How to register marriage under the Special Marriage Act 1954

Illustrated with the example of Kerala.

Basic Steps

The basic steps involved in registering your marriage is as follows:

  1. Give notice of the intent to get married
  2. Wait for 30 days
  3. Collect marriage certificate

Congratulations! You are now married. Let’s now take a detailed look at the steps. Kindly note that I’ve written this with Kerala in mind. The specifics may vary but the procedure is same throughout India. (Read the guide completely once before attempting it. There are documents and certain information that has to be readied).

Step 1: Notice for Solemnization of Marriage (Section 5) - Before Marriage

  1. Go to the website of the Registration Department, Government of Kerala
  2. Under “Special Marriage”, select Notice for Solemnization of Marriage (Section 5) - Before Marriage and Submit Application

GIF 1

  1. Click on “New Application”.

GIF 2

  1. Fill out the details of the groom in the application form

    1. Select Sub-Registrar Office: You have to choose the sub-registrar office to receive your marriage certificate from. Choose carefully (Check point no. 3 below).
    2. ID Requirement: Any one of Aadhar, Driving License, Voter ID, Electoral ID, Passport, Ration Card etc. would suffice. Aadhar is not mandatory.
    3. Residence requirement: Either the bride or the groom should reside in any of the villages that comes under the selected Sub-Registrar Office
  2. Click proceed. You’ll get a transaction ID. Keep this safe.

Transaction ID

  1. Click continue. Fill out the details of the bride.
  2. Click proceed to go to the payments page. Make the payment (INR 100).
  3. Print and save a copy of the acknowledgement receipt.

Acknowledgement

Congratulations! You have successfully given the notice!

Step 2: Wait for 30 days

Kindly note that you have only given the notice to get married. You are not legally married yet. The sub-registrar offices, under who’s jurisdiction both your homes comes under, will place a copy of your notice on a public board. (FYI: Till recently these notices were also put up online, which was used by some inconsiderate jerks of the highest order to bully inter-faith couples. The practice was stopped after an outcry.) If no objections are received within 30 days, you are free to go and solemnize your marriage, and collect the marriage certificate from the chosen sub-registrar office.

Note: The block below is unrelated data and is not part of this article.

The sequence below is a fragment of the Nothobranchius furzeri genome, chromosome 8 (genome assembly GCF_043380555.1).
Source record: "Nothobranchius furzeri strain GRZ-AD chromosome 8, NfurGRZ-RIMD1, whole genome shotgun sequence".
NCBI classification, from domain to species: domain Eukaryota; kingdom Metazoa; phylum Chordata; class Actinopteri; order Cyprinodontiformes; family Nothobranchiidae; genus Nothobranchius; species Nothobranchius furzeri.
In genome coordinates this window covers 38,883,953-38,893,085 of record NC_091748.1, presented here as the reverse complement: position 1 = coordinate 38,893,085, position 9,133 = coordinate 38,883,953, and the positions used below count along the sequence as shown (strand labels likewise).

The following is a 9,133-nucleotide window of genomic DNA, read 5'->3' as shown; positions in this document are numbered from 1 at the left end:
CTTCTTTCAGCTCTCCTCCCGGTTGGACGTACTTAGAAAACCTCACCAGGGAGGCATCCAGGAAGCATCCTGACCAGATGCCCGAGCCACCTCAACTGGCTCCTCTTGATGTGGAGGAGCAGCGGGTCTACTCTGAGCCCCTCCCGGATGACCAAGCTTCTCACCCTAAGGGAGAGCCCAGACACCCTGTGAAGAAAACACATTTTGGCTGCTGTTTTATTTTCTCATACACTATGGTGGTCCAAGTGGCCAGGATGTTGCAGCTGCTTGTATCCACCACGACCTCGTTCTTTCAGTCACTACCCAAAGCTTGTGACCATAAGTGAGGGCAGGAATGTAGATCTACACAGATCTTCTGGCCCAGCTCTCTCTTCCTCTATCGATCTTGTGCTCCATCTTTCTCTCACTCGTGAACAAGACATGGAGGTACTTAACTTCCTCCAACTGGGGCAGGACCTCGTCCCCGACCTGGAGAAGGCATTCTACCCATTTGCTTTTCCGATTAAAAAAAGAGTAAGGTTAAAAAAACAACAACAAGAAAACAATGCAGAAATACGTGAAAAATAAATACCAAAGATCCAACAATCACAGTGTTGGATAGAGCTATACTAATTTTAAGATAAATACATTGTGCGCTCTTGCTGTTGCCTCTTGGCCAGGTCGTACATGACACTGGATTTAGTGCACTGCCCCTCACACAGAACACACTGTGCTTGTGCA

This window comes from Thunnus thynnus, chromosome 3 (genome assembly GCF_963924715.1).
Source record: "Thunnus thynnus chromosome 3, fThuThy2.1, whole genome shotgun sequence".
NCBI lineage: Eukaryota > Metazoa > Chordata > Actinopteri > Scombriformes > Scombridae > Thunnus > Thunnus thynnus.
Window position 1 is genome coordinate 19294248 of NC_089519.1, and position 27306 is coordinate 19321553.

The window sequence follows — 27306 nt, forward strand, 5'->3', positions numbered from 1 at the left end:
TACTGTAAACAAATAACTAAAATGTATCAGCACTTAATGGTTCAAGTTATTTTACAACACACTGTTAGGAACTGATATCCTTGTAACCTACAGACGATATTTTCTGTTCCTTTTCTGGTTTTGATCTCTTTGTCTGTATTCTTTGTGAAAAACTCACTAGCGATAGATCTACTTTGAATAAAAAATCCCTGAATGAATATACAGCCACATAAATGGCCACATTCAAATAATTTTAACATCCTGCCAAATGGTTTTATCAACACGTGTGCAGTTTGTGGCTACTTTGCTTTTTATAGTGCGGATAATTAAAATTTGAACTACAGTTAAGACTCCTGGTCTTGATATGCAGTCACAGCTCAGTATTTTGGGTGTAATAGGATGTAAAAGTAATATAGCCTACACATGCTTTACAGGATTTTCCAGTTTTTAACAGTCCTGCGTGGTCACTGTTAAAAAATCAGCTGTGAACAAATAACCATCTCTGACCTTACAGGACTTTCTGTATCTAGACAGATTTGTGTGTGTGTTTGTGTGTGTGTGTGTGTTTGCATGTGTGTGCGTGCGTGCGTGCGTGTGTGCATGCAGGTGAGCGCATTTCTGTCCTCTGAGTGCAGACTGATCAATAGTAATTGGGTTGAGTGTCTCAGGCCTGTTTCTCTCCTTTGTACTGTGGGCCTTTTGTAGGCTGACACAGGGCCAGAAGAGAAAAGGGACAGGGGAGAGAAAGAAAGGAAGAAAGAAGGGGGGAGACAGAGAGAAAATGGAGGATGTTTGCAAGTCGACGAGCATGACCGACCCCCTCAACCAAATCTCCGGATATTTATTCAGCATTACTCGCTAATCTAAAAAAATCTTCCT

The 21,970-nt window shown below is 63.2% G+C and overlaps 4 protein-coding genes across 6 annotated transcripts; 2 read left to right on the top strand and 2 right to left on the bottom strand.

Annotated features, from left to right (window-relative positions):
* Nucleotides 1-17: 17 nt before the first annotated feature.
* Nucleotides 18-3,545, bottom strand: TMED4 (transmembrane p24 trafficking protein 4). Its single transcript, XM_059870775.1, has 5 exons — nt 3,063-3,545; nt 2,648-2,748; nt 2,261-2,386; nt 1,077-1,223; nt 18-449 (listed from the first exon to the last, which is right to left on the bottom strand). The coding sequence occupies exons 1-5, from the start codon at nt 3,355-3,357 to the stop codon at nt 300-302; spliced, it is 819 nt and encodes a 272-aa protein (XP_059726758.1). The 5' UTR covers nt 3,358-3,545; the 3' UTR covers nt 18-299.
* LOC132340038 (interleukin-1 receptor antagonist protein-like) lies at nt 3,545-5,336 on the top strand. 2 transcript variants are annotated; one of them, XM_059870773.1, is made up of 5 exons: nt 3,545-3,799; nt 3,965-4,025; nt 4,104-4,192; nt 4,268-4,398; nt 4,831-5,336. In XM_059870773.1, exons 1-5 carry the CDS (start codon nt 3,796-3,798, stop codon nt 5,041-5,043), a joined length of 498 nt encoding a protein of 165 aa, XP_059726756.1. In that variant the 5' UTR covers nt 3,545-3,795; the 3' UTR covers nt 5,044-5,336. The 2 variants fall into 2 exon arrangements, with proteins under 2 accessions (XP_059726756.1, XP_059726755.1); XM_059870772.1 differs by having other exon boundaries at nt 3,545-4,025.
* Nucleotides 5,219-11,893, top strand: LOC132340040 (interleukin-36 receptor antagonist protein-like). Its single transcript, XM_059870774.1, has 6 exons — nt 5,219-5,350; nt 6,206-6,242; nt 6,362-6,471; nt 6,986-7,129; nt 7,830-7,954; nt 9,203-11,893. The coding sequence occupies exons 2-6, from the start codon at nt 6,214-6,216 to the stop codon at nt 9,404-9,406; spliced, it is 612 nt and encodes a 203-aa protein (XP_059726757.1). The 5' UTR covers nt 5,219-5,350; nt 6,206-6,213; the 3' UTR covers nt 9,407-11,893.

Step 3: Solemnization of Marriage

Any day after the expiry of the 30 day notice period (and before 90 days), visit the chosen sub-registrar office. You have to bring along with you the following.

  1. India Non-Judicial Stamp Paper worth INR 500 to print your marriage certificate
  2. Original (and copies) of age proof and address proof (both bride’s and groom’s)
  3. If the address on the ID document is not the same as the present address, a separate address proof
  4. Three (3) witnesses, their original ID cards and copies
  5. Acknowledgement receipt

The staff at the sub-registrar office will verify all the documents above. They’ll print the marriage certificate. The bride and the groom, and the three witnesses should now sign on the marriage register in the presence of the marriage officer or any officer designated for the purpose. Finally, the certificate will be signed by the officer. Ensure that the seal of the office is affixed on the certificate.

Congratulations!

You are now legally married. Keep the certificate somewhere safe, and take a few photocopies for any future use. While I’ve used Kerala as an example, the broad procedure remains the same across the country. For e.g., in New Delhi, the marriage is solemnized in the office of the Sub Divisional Magistrate. Readers, if there are any inadvertent errors in the guide above, kindly let me know below in the comments.

Arun Sudarsan
Arun Sudarsan
Economist and Policy Researcher

Arun is an Economist, passionate about Open Data and its potential to increase state transparency and accountability. Loves teaching. Previously worked at NITI Aayog. To subscribe to this blog’s mailing list, please enter your details here. Check your spam folder if you are missing updates. Thanks for subscribing!

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